The Eighth Man

March Madness: The Championship Showdown

Great college programs have risen and fallen throughout our bracket. But it should come as no surprise that our final matchup is a reprise of World Cup VII’s University of Texas v. University of Maryland. Will the results be the same? Or will the Terrapins deny the Longhorns the mantle of the Best College Program of the modern era?

Guest writers Raghuveer Achukola and Erin Mallory gives their thoughts on why their team of choice is the only one worthy of your vote.

Credit: Nicole Harrig

University of Texas
By Raghuveer Achukola

The University of Texas has been the most important college program in the modern era. There is not a single team that can compare to the impact of this team on the field. While other elite teams like the University Maryland or Emerson College might be able to claim two or three Team USA players, Texas has sent a whopping 10 players to Team USA and has been in contention for the best college team in quidditch every single year of their existence.

Moreover, Texas alumni have transformed the nature of quidditch in the Southwest. Arguably the best community team program in modern quidditch, Lone Star Quidditch Club was founded in-part by Texas alumni Kody Marshall and Chris Morris. To say Lone Star has not had a profound impact in quidditch would be a boldfaced lie. Lone Star is a giant of a community team program that has won the Southwest Regional Championship for three years in a row and has consistently performed incredibly at nationals.

Lone Star as a program is not even the only successful quidditch contribution that Longhorn alumni have made. Both Jacob Adlis and Hank Dugie have been key members of the US Quidditch Board of Directors, as well as important contributors off-field to developing this sport. Moreover, Dugie has played an important role in MLQ, as both the coach and general manager of the League City Legends and playing a key role in preparing League City’s bid for its second MLQ Championship.  Adlis, on the other hand, along with alumni Marshall and Sarah Holub (who also coached the 2014 Team USA), created “The Pitch”, quidditch’s first true analysis project which ran through the World Cup V and VI seasons and was important in elevating the level of quidditch analysis in the community.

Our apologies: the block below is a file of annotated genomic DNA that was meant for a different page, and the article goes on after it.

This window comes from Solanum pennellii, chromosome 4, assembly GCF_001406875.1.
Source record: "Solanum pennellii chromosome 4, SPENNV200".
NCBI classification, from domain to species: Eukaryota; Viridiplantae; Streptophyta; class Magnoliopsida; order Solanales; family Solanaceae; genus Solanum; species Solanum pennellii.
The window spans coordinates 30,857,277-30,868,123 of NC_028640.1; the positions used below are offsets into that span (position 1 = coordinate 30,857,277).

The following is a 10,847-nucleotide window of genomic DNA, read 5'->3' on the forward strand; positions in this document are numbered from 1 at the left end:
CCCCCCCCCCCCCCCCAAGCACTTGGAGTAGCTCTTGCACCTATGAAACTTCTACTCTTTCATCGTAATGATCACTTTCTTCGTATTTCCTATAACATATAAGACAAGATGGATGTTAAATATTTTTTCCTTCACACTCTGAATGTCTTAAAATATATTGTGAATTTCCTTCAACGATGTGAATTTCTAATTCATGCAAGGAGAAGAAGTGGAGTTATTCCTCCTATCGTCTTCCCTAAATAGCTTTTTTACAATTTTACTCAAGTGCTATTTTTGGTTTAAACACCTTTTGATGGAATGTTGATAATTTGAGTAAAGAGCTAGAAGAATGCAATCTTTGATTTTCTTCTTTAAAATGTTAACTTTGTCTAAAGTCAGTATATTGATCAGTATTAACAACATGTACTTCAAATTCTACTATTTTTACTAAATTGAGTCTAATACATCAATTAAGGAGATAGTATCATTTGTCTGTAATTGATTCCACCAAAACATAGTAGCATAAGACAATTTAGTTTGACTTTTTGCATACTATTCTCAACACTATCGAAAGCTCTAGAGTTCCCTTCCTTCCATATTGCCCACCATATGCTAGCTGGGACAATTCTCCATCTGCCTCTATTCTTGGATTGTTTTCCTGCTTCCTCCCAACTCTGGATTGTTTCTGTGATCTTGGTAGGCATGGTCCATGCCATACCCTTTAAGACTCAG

Credit: Isabella Gong

None of this even covers the contributions of alumnus Augustine Monroe, who not only created another incredibly strong community team in Texas Cavalry with Texas alumnus Marty Bermudez, but is also instrumental in the Southwest as a certified head referee. Monroe has refereed countless games both during his tenure at Cavalry and while wearing the burnt orange of his alma mater. He also played a key part in supporting the start of MLQ by traveling cross-country to play for the New York Titans in MLQ’s inaugural season.

Some important volunteers in the Southwest are Texas graduates who never even played quidditch for the varsity team. Max Parks and Nick Engmann have been instrumental as the Snitch Development Coordinator and an elite snitch in the region, respectively, for the last four years. Both deserve a ton of credit for elevating the level of snitching in the Southwest and worldwide.

None of the great contributions by alumni can overshadow the fact that Texas’s current players are game-changers as well. Chaser Nick Marino and beaters Hallie Pace and Eddie Molina are all potential Team USA picks for 2018. As a program, Texas is not solely coasting off the contributions of its alumni. They have been a relevant force in the Southwest by continually developing great quidditch players. Texas Quidditch has 12 alumni on top community teams, a number that is, without a doubt, in contention for the highest out of any college. In addition to three national titles, Texas has contributed more than twice the Team USA players than their closest competitors, two members of USQ’s board of directors, numerous volunteers for the IQA, as well as multiple referees and two elite community teams. Quidditch, as we know it, would not be the same if it wasn’t for the most important college program of the modern era… Texas Quidditch.

Credit: Nicole Harrig

University of Maryland
By Erin Mallory

The University of Maryland is a quidditch program that is unrivaled in the growth of the sport. But I’m not going to convince you with fancy words and eloquent text. No. I’m just going to list everything we’ve done. Our accomplishments and effort alone have caused quidditch to become what it is today.